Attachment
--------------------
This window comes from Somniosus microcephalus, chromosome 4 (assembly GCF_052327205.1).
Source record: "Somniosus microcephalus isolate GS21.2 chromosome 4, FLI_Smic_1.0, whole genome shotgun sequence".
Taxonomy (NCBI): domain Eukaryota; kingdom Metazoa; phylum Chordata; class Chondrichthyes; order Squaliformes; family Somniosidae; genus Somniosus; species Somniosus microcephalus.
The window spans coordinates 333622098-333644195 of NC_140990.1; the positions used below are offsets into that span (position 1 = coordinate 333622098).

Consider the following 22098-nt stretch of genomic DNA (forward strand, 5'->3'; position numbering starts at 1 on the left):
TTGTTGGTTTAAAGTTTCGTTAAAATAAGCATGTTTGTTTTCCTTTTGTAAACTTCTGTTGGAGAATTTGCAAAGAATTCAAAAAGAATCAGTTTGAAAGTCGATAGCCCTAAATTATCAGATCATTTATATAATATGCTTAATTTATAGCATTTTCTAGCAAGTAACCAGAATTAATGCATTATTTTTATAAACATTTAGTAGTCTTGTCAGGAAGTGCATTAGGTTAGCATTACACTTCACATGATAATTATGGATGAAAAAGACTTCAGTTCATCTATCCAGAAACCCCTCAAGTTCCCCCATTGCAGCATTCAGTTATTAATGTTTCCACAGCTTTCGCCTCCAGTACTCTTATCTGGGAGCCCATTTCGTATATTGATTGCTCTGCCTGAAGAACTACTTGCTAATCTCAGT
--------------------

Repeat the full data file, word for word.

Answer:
This window comes from Somniosus microcephalus, chromosome 4 (assembly GCF_052327205.1).
Source record: "Somniosus microcephalus isolate GS21.2 chromosome 4, FLI_Smic_1.0, whole genome shotgun sequence".
Taxonomy (NCBI): domain Eukaryota; kingdom Metazoa; phylum Chordata; class Chondrichthyes; order Squaliformes; family Somniosidae; genus Somniosus; species Somniosus microcephalus.
The window spans coordinates 333622098-333644195 of NC_140990.1; the positions used below are offsets into that span (position 1 = coordinate 333622098).

Consider the following 22098-nt stretch of genomic DNA (forward strand, 5'->3'; position numbering starts at 1 on the left):
TTGTTGGTTTAAAGTTTCGTTAAAATAAGCATGTTTGTTTTCCTTTTGTAAACTTCTGTTGGAGAATTTGCAAAGAATTCAAAAAGAATCAGTTTGAAAGTCGATAGCCCTAAATTATCAGATCATTTATATAATATGCTTAATTTATAGCATTTTCTAGCAAGTAACCAGAATTAATGCATTATTTTTATAAACATTTAGTAGTCTTGTCAGGAAGTGCATTAGGTTAGCATTACACTTCACATGATAATTATGGATGAAAAAGACTTCAGTTCATCTATCCAGAAACCCCTCAAGTTCCCCCATTGCAGCATTCAGTTATTAATGTTTCCACAGCTTTCGCCTCCAGTACTCTTATCTGGGAGCCCATTTCGTATATTGATTGCTCTGCCTGAAGAACTACTTGCTAATCTCAGT